Those chosen as King of Israel were anointed symbolically by the pouring of oil over their head. This gesture of pouring or anointing was one both of identification (this is the King!), but also God’s visitation. The King could not anoint himself – rather if the Kingship was to be godly he had to be anointed by God – hence the prophets were the ones called upon for this sacred duty. Saul’s anointing by the Prophet Samuel is an amazing story of the grace of God poured out upon a man, though unworthy, to carry out a specific mission on behalf of God for His people. In a similar way, David was anointed King by Samuel.
The term ‘Anointed One’ eventually came to mean a man whom God had chosen as His ultimate leader and victor, set over His people as ruler but also servant. This term, translated as ‘Messiah’ (Hebrew) or ‘Christ’ (Greek) as The Anointed One – became the title of the long-awaited Savior of God’s people, Who we have come to identify as Jesus, the Christ.
New Testament Anointing
In the life and ministry of Jesus we see several anointing episodes. In the very beginning, one of the Magi present a gift of a special oil called myrrh, which would be a symbol not only of the Royal Kingship of Jesus, but in anticipation of His death and burial, when the myrrh and aloes were to be used to anoint His Body. This theme is repeated when Jesus was anointed by Mary Magdalene, and by Mary of Bethany. These anointings were acts of spontaneous love and mercy by these woman – and roundly criticized by some of the apostles, especially Judas Iscariat who thought it better not to ‘waste’ this oil. But Jesus rebuked Judas, and used the occasion to reveal that the Kingdom which He came to establish is about this very gesture – an outpouring of mercy from the heart. The Death of Jesus would be the occasion of the Outpouring of God’s mercy upon the world. And Jesus prophetically spoke of His death and this anointing as a preparation of His Body for burial.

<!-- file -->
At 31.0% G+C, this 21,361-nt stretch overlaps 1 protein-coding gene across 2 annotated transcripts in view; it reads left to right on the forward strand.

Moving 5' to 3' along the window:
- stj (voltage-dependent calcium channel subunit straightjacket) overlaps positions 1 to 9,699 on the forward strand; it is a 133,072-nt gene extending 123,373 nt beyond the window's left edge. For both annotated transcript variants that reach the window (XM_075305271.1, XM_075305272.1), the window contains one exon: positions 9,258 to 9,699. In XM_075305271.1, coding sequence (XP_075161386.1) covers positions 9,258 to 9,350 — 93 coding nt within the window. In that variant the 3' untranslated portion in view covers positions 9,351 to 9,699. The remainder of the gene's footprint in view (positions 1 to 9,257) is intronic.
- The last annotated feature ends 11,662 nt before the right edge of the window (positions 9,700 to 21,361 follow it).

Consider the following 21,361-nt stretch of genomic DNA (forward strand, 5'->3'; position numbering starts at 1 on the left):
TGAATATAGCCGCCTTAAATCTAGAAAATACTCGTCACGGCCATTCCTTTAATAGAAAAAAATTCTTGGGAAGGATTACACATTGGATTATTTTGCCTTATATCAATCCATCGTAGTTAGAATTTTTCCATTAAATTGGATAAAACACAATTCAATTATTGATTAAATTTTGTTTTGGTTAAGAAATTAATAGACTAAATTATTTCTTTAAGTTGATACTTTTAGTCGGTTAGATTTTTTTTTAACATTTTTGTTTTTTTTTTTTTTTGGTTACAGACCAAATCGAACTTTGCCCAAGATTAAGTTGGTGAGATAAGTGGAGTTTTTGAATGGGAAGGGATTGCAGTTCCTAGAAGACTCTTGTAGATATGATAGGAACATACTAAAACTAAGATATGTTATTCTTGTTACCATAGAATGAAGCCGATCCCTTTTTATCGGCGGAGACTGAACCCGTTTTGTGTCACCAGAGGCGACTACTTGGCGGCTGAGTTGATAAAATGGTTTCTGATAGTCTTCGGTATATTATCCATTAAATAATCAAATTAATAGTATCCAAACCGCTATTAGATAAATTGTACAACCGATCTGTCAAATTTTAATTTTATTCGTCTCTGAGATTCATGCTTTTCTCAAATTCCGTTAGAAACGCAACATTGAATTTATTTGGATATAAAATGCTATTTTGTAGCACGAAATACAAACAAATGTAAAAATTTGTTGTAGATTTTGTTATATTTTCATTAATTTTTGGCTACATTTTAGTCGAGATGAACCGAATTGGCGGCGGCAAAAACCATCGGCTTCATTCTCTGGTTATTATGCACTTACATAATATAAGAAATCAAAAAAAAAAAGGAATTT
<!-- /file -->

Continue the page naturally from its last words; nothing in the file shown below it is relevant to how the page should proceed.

Another powerful image from the New Testament was that used to describe the ‘spiritual athletes’ in the ‘arena’. Now these were allusions to the Greco-Roman games held in public arenas where the athletes, before competing, were rubbed down with oil. This oil brought vigor and strength, and was no small aid in helping him escape from the clutches of the enemy in the wrestling match![i]
The Anointing of God’s People
The image of ‘anointing’ is very much embedded in the prophetic title of Jesus – the One who is the Christ – the Anointed One – who also brings anointing to His people as well. In Christianity, this action of a ceremonial, liturgical anointing was powerfully symbolic as joining us to the Anointing of Christ. When a person was preparing for Baptism, he was anointed (oil of the catechumens) to give him spiritual strength to fight the enemy, the Devil. [ii] A second Anointing at Baptism, using the special oil known as Chrism, signifies and imparts the seal of the Holy Spirit received by a person within – effectively making all who have been baptized into Christ, ‘christs’ themselves, in the image of The Christ. The Holy Spirit brings a special dynamic grace to our souls, including our healing and strengthening for ministry and service.